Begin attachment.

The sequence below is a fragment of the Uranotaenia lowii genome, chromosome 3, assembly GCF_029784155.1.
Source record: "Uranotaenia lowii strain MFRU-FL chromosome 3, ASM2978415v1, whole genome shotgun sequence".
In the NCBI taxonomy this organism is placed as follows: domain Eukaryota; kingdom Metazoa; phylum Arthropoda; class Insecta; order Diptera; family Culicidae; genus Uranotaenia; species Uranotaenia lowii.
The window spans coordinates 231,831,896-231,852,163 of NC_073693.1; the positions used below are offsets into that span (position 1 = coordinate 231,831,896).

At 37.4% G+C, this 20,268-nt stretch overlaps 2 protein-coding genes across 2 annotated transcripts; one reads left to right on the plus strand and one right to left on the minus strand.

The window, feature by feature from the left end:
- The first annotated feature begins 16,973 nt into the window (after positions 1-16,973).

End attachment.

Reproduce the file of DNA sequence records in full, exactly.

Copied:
The sequence below is a fragment of the Uranotaenia lowii genome, chromosome 3, assembly GCF_029784155.1.
Source record: "Uranotaenia lowii strain MFRU-FL chromosome 3, ASM2978415v1, whole genome shotgun sequence".
In the NCBI taxonomy this organism is placed as follows: domain Eukaryota; kingdom Metazoa; phylum Arthropoda; class Insecta; order Diptera; family Culicidae; genus Uranotaenia; species Uranotaenia lowii.
The window spans coordinates 231,831,896-231,852,163 of NC_073693.1; the positions used below are offsets into that span (position 1 = coordinate 231,831,896).

At 37.4% G+C, this 20,268-nt stretch overlaps 2 protein-coding genes across 2 annotated transcripts; one reads left to right on the plus strand and one right to left on the minus strand.

The window, feature by feature from the left end:
- The first annotated feature begins 16,973 nt into the window (after positions 1-16,973).